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abstract = "Bisphosphonates (BPs) and denosumab reduce the risk of spine and nonspine fractures. Atypical femur fractures (AFFs) located in the subtrochanteric region and diaphysis of the femur have been reported in patients taking BPs and in patients on denosumab, but they also occur in patients with no exposure to these drugs. In this report, we review studies on the epidemiology, pathogenesis, and medical management of AFFs, published since 2010. This newer evidence suggests that AFFs are stress or insufficiency fractures. The original case definition was revised to highlight radiographic features that distinguish AFFs from ordinary osteoporotic femoral diaphyseal fractures and to provide guidance on the importance of their transverse orientation. The requirement that fractures be noncomminuted was relaxed to include minimal comminution. The periosteal stress reaction at the fracture site was changed from a minor to a major feature. The association with specific diseases and drug exposures was removed from the minor features, because it was considered that these associations should be sought rather than be included in the case definition. Studies with radiographic review consistently report significant associations between AFFs and BP use, although the strength of associations and magnitude of effect vary. Although the relative risk of patients with AFFs taking BPs is high, the absolute risk of AFFs in patients on BPs is low, ranging from 3.2 to 50 cases per 100,000 person-years. However, long-term use may be associated with higher risk (approximate to 100 per 100,000 person-years). BPs localize in areas that are developing stress fractures; suppression of targeted intracortical remodeling at the site of an AFF could impair the processes by which stress fractures normally heal. When BPs are stopped, risk of an AFF may decline. Lower limb geometry and Asian ethnicity may contribute to the risk of AFFs. There is inconsistent evidence that teriparatide may advance healing of AFFs. (c) 2014 American Society for Bone and Mineral Research.",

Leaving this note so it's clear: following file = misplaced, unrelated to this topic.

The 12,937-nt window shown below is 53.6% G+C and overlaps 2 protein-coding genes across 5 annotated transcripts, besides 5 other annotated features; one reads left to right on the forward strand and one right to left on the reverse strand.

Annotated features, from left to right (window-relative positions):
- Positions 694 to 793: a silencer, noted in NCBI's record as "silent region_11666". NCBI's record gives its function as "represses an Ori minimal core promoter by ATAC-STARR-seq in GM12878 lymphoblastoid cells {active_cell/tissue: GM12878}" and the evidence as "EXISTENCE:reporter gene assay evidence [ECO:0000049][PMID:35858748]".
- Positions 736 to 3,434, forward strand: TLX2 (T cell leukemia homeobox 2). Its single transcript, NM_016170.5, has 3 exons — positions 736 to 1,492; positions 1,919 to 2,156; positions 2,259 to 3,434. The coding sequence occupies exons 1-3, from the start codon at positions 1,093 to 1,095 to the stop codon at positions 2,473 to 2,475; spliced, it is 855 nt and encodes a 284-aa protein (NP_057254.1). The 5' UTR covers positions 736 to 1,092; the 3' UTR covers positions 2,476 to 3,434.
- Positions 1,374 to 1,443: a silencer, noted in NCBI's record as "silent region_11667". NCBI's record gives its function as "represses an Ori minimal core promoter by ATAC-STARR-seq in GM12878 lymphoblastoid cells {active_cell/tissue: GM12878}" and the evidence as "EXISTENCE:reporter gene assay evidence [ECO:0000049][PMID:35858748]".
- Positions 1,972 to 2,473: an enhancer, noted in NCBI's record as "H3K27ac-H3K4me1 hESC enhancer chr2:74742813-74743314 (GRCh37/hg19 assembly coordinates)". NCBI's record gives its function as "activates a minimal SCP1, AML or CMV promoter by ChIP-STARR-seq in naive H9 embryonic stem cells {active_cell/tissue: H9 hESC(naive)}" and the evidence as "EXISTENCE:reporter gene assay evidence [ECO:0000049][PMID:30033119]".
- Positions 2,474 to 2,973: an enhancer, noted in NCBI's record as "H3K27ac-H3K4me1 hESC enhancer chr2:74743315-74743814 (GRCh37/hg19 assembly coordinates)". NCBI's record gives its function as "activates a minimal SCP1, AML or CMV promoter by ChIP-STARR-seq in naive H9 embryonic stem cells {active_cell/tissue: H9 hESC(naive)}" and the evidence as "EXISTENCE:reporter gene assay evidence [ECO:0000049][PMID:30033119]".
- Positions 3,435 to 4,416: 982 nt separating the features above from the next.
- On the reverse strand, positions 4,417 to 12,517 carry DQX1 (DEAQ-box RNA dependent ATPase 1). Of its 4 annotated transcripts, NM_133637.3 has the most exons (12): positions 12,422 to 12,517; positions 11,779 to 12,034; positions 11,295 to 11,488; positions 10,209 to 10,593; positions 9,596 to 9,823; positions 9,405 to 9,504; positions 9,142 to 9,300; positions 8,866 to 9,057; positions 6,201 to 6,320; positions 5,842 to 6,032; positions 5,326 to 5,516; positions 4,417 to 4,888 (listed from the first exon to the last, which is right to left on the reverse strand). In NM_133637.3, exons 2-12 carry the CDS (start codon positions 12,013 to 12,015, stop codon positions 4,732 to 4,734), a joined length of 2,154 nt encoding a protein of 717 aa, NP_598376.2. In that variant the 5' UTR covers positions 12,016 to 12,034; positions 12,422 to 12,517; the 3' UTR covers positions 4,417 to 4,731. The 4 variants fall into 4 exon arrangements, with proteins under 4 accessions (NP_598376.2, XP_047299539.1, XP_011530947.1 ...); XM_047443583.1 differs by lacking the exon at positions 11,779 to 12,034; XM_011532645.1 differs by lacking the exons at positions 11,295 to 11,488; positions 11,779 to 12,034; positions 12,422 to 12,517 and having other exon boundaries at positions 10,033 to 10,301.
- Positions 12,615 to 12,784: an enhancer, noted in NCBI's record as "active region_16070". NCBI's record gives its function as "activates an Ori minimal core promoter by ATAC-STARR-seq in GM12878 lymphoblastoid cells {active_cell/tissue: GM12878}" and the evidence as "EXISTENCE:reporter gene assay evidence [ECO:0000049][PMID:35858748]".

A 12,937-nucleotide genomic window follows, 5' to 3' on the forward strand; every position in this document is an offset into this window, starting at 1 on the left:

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author = "E. Shane and D. Burr and B. Abrahamsen and Adler, {R. A.} and T.D. Brown and A.M. Cheung and F. Cosman and J.R. Curtis and R. Dell and D.W. Dempster and P.R. Ebeling and T.A. Einhorn and H.K. Genant and P. Geusens and K. Klaushofer and J.M. Lane and F. McKiernan and R. McKinney and A. Ng and J. Nieves and R. O'Keefe and S. Papapoulos and T.S. Howe and {van der Meulen}, M.C.H. and R.S. Weinstein and M.P. Whyte",